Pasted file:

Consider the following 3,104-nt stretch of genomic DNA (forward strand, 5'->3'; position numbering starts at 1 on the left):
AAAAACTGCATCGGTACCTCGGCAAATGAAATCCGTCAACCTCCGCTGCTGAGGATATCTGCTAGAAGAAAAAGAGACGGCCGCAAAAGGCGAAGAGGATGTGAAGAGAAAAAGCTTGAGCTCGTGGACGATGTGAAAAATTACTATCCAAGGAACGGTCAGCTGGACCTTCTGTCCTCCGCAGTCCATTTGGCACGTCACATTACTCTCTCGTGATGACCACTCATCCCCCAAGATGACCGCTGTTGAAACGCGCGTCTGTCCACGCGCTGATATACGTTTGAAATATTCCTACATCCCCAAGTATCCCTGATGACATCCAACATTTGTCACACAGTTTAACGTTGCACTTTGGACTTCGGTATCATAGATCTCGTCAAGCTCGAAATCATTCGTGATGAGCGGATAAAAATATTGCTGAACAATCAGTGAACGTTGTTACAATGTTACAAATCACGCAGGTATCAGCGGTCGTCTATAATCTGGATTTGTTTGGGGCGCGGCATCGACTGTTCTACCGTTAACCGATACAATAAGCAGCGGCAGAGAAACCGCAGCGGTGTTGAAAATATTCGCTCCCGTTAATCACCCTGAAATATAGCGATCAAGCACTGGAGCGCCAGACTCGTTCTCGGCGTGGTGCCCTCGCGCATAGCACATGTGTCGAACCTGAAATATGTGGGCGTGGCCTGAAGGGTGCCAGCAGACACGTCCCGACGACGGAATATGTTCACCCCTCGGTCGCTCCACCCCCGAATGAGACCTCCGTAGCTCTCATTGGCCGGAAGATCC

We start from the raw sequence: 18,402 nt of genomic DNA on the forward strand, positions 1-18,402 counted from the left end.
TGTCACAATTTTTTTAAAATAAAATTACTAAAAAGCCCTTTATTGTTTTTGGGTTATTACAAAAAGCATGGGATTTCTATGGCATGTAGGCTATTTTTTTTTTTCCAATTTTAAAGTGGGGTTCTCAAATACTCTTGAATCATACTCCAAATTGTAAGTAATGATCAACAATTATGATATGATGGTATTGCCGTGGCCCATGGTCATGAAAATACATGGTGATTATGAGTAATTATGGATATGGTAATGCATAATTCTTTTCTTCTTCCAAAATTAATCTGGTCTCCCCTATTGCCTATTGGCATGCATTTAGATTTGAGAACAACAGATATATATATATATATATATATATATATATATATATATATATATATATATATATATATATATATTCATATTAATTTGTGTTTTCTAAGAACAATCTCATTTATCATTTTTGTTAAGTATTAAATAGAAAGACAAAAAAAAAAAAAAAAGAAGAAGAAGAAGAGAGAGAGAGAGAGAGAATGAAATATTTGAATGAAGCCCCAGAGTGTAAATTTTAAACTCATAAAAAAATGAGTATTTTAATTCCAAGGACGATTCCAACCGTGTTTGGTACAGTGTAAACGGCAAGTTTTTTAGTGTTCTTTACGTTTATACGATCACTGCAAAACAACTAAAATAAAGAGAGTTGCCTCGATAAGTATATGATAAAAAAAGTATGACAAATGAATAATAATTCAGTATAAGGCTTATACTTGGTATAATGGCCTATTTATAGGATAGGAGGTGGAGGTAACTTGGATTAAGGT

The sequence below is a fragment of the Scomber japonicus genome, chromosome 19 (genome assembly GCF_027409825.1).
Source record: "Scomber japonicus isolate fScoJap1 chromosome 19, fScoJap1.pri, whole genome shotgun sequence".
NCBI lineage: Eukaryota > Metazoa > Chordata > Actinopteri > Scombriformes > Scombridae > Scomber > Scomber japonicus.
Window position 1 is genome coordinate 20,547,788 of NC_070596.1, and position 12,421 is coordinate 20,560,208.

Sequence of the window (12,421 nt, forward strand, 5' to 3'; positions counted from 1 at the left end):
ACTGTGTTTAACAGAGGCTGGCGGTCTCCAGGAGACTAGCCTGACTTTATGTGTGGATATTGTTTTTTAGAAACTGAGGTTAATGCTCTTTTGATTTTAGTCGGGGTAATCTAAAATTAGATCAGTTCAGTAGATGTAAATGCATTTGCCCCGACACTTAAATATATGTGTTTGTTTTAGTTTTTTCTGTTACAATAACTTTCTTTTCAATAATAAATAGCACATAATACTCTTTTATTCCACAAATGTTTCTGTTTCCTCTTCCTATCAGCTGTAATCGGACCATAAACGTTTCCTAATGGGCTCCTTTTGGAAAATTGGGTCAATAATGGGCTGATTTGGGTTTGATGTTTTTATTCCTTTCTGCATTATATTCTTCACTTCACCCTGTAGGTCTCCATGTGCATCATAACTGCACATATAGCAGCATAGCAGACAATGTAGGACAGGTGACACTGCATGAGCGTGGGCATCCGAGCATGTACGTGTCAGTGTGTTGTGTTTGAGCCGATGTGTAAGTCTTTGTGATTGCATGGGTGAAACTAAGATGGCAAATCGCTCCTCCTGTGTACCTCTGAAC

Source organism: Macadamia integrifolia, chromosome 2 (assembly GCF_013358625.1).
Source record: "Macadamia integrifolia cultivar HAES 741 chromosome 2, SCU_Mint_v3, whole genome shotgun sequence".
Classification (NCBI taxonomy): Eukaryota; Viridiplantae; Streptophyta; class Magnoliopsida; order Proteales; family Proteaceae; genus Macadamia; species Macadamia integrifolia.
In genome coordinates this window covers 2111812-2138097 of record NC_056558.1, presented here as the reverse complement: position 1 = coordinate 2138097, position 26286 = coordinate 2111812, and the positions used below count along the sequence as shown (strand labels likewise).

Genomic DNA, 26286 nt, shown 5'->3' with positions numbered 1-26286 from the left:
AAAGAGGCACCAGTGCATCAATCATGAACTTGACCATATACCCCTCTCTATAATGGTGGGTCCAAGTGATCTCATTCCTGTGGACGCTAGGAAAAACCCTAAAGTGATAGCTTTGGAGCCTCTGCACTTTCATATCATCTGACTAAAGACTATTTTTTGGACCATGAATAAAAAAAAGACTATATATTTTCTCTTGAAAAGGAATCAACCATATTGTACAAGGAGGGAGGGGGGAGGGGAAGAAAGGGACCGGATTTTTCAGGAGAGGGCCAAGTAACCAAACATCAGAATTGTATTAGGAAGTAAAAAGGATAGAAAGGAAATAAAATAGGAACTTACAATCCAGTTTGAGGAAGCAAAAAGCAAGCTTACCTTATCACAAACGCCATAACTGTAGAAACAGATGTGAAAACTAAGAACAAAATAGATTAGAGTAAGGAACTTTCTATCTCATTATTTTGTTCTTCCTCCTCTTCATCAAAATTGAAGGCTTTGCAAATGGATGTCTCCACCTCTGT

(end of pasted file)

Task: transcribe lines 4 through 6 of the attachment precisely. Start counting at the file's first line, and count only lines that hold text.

TGTCACAATTTTTTTAAAATAAAATTACTAAAAAGCCCTTTATTGTTTTTGGGTTATTACAAAAAGCATGGGATTTCTATGGCATGTAGGCTATTTTTTTTTTTCCAATTTTAAAGTGGGGTTCTCAAATACTCTTGAATCATACTCCAAATTGTAAGTAATGATCAACAATTATGATATGATGGTATTGCCGTGGCCCATGGTCATGAAAATACATGGTGATTATGAGTAATTATGGATATGGTAATGCATAATTCTTTTCTTCTTCCAAAATTAATCTGGTCTCCCCTATTGCCTATTGGCATGCATTTAGATTTGAGAACAACAGATATATATATATATATATATATATATATATATATATATATATATATATATATATATATATATATTCATATTAATTTGTGTTTTCTAAGAACAATCTCATTTATCATTTTTGTTAAGTATTAAATAGAAAGACAAAAAAAAAAAAAAAAGAAGAAGAAGAAGAGAGAGAGAGAGAGAGAATGAAATATTTGAATGAAGCCCCAGAGTGTAAATTTTAAACTCATAAAAAAATGAGTATTTTAATTCCAAGGACGATTCCAACCGTGTTTGGTACAGTGTAAACGGCAAGTTTTTTAGTGTTCTTTACGTTTATACGATCACTGCAAAACAACTAAAATAAAGAGAGTTGCCTCGATAAGTATATGATAAAAAAAGTATGACAAATGAATAATAATTCAGTATAAGGCTTATACTTGGTATAATGGCCTATTTATAGGATAGGAGGTGGAGGTAACTTGGATTAAGGT

The sequence below is a fragment of the Scomber japonicus genome, chromosome 19 (genome assembly GCF_027409825.1).
Source record: "Scomber japonicus isolate fScoJap1 chromosome 19, fScoJap1.pri, whole genome shotgun sequence".